“When you experience injustice, whether in the military or in civilian life, take the opportunity, be willing to take a chance, and stand up to change the status quo, so there really will be liberty and justice for all,” Cammermeyer said.

Before Cammermeyer addressed the crowd gathered alongside veterans, families, and the UW’s Reserve Officers’ Training Corp cadre at the flagpole adjacent to Red Square, Sen. Patty Murray, D-Wash., shared her thoughts on veteran care in the United States.

She emphasized the importance of high-quality health care to help address “the invisible wounds of war,” job-training programs, transitional services, and educational opportunities.

“These aren’t going above and beyond,” Murray said. “That is the bare minimum of what our country should be doing.”

She praised the UW’s care for veterans across its three campuses. With over 1,800 students on Seattle, Tacoma, and Bothell campuses who have served in the armed forces, the UW has over 30 programs that assist veterans.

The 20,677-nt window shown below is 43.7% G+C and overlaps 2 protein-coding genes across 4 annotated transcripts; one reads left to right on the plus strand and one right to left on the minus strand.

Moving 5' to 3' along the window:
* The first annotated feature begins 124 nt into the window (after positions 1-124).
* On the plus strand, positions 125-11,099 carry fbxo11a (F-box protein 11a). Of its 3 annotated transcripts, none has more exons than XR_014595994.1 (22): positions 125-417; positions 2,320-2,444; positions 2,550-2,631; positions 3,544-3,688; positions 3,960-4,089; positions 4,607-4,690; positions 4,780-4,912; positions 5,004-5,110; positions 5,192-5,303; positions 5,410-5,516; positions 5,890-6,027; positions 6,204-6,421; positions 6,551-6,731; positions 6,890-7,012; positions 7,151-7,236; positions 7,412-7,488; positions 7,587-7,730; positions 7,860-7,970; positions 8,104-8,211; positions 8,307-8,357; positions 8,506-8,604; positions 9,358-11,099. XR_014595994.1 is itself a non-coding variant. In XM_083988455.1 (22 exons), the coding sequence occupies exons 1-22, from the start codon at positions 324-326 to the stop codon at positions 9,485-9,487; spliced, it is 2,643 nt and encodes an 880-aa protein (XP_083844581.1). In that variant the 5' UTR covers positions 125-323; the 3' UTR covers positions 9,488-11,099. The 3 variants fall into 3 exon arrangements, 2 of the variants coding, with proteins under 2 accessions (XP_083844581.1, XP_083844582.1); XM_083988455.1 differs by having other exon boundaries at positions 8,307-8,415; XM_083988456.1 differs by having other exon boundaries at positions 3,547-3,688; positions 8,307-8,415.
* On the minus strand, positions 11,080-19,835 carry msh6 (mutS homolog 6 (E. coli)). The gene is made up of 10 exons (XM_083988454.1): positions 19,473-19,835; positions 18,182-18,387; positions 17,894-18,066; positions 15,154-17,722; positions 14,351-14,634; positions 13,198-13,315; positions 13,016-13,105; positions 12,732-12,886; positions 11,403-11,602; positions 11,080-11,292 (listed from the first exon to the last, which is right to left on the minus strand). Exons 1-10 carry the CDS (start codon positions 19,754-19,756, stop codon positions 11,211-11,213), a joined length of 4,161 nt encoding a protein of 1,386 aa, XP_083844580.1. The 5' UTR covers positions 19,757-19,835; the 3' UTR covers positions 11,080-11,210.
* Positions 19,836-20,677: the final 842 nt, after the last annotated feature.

UW Bothell Chancellor Wolf Yeigh mentioned a few of these programs. The College of Arts and Sciences has an integrated social sciences bachelor’s degree completion program that has attracted military spouses, veterans, and some active duty members. The UW School of Nursing is contributing to pain management research at Madigan Army Medical Center on Joint Base Lewis-McChord. And the UW School of Public Health has contributed to research of depression in seniors, helping elderly veterans in King County.

“Our words of gratitude alone are not enough to honor our veterans,” Yeigh said. “As a university we are committed to doing all we can to support those who have bravely served our country.”

The UW Seattle’s new Office of Student Veteran Life, which Yeigh also applauded, will open in December. It will provide access to counselors, mentors, and career help.

A veterans social at UW Tacoma on Thursday will mark the end of Veterans Appreciation Week at the UW.

Reach News Editor Kate Clark at Twitter: @KateClarkUW

Student veterans campaign for free tickets to ‘Salute to Veterans’ football game

By Kate Clark
By Kate Clark

When the Husky United Military Veterans (HUMV) heard UW Athletics was giving complimentary tickets for its “Salute to Veterans” football game Saturday, Nov. 7, to members of the UW’s Reserve Officers Training Corps (ROTC), they were angry.